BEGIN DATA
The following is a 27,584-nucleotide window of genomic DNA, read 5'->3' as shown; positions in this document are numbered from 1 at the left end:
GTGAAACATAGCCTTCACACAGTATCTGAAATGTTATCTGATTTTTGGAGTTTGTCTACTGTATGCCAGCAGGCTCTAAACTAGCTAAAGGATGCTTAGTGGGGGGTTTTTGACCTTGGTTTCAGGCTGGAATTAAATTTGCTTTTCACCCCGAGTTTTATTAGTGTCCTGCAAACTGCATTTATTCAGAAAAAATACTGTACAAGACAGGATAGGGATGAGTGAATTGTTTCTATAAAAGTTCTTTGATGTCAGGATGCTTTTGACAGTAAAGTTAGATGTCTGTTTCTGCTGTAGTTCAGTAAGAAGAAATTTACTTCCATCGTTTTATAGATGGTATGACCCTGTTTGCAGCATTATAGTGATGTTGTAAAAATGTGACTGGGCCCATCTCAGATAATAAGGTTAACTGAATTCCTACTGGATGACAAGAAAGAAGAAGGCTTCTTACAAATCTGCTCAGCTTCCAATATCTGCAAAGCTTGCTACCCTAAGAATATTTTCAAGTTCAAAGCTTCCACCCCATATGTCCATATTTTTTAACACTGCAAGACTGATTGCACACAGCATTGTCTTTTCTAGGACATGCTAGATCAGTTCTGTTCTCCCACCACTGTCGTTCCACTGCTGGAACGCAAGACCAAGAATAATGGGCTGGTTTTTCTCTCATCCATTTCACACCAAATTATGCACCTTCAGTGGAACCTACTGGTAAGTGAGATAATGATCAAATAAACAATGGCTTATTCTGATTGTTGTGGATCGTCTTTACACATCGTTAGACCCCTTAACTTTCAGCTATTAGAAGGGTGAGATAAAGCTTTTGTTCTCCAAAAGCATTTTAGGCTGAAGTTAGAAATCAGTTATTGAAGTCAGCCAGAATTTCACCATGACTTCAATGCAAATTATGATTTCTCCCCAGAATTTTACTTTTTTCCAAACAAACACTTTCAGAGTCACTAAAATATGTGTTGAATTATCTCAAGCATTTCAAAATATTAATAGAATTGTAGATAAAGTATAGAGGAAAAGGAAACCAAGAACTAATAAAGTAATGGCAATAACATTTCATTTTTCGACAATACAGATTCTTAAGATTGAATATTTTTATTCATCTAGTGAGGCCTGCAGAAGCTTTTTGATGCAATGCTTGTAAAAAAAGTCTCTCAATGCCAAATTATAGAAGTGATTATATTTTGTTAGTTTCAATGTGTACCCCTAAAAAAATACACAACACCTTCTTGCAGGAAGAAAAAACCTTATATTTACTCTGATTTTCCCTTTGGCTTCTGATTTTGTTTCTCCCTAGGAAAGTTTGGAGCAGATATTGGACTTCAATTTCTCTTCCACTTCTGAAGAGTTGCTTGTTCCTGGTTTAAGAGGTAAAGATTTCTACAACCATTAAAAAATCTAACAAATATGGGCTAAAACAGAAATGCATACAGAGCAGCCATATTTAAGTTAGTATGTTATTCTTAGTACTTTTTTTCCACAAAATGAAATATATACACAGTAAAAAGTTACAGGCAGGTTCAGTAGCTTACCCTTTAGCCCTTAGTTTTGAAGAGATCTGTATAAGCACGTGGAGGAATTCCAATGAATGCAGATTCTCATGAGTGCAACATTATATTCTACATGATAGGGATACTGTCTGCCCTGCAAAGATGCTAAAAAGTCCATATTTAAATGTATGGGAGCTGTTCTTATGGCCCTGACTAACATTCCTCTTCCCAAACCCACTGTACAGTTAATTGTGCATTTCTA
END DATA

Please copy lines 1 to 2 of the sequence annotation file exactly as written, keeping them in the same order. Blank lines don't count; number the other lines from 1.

The following is a 27,584-nucleotide window of genomic DNA, read 5'->3' as shown; positions in this document are numbered from 1 at the left end:
GTGAAACATAGCCTTCACACAGTATCTGAAATGTTATCTGATTTTTGGAGTTTGTCTACTGTATGCCAGCAGGCTCTAAACTAGCTAAAGGATGCTTAGTGGGGGGTTTTTGACCTTGGTTTCAGGCTGGAATTAAATTTGCTTTTCACCCCGAGTTTTATTAGTGTCCTGCAAACTGCATTTATTCAGAAAAAATACTGTACAAGACAGGATAGGGATGAGTGAATTGTTTCTATAAAAGTTCTTTGATGTCAGGATGCTTTTGACAGTAAAGTTAGATGTCTGTTTCTGCTGTAGTTCAGTAAGAAGAAATTTACTTCCATCGTTTTATAGATGGTATGACCCTGTTTGCAGCATTATAGTGATGTTGTAAAAATGTGACTGGGCCCATCTCAGATAATAAGGTTAACTGAATTCCTACTGGATGACAAGAAAGAAGAAGGCTTCTTACAAATCTGCTCAGCTTCCAATATCTGCAAAGCTTGCTACCCTAAGAATATTTTCAAGTTCAAAGCTTCCACCCCATATGTCCATATTTTTTAACACTGCAAGACTGATTGCACACAGCATTGTCTTTTCTAGGACATGCTAGATCAGTTCTGTTCTCCCACCACTGTCGTTCCACTGCTGGAACGCAAGACCAAGAATAATGGGCTGGTTTTTCTCTCATCCATTTCACACCAAATTATGCACCTTCAGTGGAACCTACTGGTAAGTGAGATAATGATCAAATAAACAATGGCTTATTCTGATTGTTGTGGATCGTCTTTACACATCGTTAGACCCCTTAACTTTCAGCTATTAGAAGGGTGAGATAAAGCTTTTGTTCTCCAAAAGCATTTTAGGCTGAAGTTAGAAATCAGTTATTGAAGTCAGCCAGAATTTCACCATGACTTCAATGCAAATTATGATTTCTCCCCAGAATTTTACTTTTTTCCAAACAAACACTTTCAGAGTCACTAAAATATGTGTTGAATTATCTCAAGCATTTCAAAATATTAATAGAATTGTAGATAAAGTATAGAGGAAAAGGAAACCAAGAACTAATAAAGTAATGGCAATAACATTTCATTTTTCGACAATACAGATTCTTAAGATTGAATATTTTTATTCATCTAGTGAGGCCTGCAGAAGCTTTTTGATGCAATGCTTGTAAAAAAAGTCTCTCAATGCCAAATTATAGAAGTGATTATATTTTGTTAGTTTCAATGTGTACCCCTAAAAAAATACACAACACCTTCTTGCAGGAAGAAAAAACCTTATATTTACTCTGATTTTCCCTTTGGCTTCTGATTTTGTTTCTCCCTAGGAAAGTTTGGAGCAGATATTGGACTTCAATTTCTCTTCCACTTCTGAAGAGTTGCTTGTTCCTGGTTTAAGAGGTAAAGATTTCTACAACCATTAAAAAATCTAACAAATATGGGCTAAAACAGAAATGCATACAGAGCAGCCATATTTAAGTTAGTATGTTATTCTTAGTACTTTTTTTCCACAAAATGAAATATATACACAGTAAAAAGTTACAGGCAGGTTCAGTAGCTTACCCTTTAGCCCTTAGTTTTGAAGAGATCTGTATAAGCACGTGGAGGAATTCCAATGAATGCAGATTCTCATGAGTGCAACATTATATTCTACATGATAGGGATACTGTCTGCCCTGCAAAGATGCTAAAAAGTCCATATTTAAATGTATGGGAGCTGTTCTTATGGCCCTGACTAACATTCCTCTTCCCAAACCCACTGTACAGTTAATTGTGCATTTCTA